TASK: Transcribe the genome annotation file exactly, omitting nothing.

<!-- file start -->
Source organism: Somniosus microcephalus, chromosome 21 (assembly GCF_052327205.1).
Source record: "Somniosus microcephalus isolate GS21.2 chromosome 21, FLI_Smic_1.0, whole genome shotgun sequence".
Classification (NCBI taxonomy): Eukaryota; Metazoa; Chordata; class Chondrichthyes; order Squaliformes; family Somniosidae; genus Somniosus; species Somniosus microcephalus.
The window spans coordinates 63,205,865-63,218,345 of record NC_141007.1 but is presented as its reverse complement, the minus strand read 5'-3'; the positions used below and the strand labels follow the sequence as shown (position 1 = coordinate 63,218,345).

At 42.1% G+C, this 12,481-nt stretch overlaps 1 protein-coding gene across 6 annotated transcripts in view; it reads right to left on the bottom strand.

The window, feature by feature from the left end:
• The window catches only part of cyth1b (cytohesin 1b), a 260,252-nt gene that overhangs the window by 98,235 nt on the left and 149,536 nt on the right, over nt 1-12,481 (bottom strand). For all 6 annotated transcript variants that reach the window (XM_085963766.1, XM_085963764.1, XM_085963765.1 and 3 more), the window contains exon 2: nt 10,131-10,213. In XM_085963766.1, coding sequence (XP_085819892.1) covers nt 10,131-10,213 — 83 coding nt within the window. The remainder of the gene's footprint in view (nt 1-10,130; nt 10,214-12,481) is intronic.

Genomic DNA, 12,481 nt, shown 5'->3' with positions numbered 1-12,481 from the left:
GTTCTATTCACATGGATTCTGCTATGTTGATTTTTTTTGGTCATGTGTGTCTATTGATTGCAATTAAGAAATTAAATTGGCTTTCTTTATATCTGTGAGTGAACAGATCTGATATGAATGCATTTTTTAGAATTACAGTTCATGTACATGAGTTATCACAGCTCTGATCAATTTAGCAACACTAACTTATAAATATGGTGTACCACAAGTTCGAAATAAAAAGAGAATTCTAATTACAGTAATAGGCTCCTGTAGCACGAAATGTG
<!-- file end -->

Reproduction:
Source organism: Somniosus microcephalus, chromosome 21 (assembly GCF_052327205.1).
Source record: "Somniosus microcephalus isolate GS21.2 chromosome 21, FLI_Smic_1.0, whole genome shotgun sequence".
Classification (NCBI taxonomy): Eukaryota; Metazoa; Chordata; class Chondrichthyes; order Squaliformes; family Somniosidae; genus Somniosus; species Somniosus microcephalus.
The window spans coordinates 63,205,865-63,218,345 of record NC_141007.1 but is presented as its reverse complement, the minus strand read 5'-3'; the positions used below and the strand labels follow the sequence as shown (position 1 = coordinate 63,218,345).

At 42.1% G+C, this 12,481-nt stretch overlaps 1 protein-coding gene across 6 annotated transcripts in view; it reads right to left on the bottom strand.

The window, feature by feature from the left end:
• The window catches only part of cyth1b (cytohesin 1b), a 260,252-nt gene that overhangs the window by 98,235 nt on the left and 149,536 nt on the right, over nt 1-12,481 (bottom strand). For all 6 annotated transcript variants that reach the window (XM_085963766.1, XM_085963764.1, XM_085963765.1 and 3 more), the window contains exon 2: nt 10,131-10,213. In XM_085963766.1, coding sequence (XP_085819892.1) covers nt 10,131-10,213 — 83 coding nt within the window. The remainder of the gene's footprint in view (nt 1-10,130; nt 10,214-12,481) is intronic.

Genomic DNA, 12,481 nt, shown 5'->3' with positions numbered 1-12,481 from the left:
GTTCTATTCACATGGATTCTGCTATGTTGATTTTTTTTGGTCATGTGTGTCTATTGATTGCAATTAAGAAATTAAATTGGCTTTCTTTATATCTGTGAGTGAACAGATCTGATATGAATGCATTTTTTAGAATTACAGTTCATGTACATGAGTTATCACAGCTCTGATCAATTTAGCAACACTAACTTATAAATATGGTGTACCACAAGTTCGAAATAAAAAGAGAATTCTAATTACAGTAATAGGCTCCTGTAGCACGAAATGTG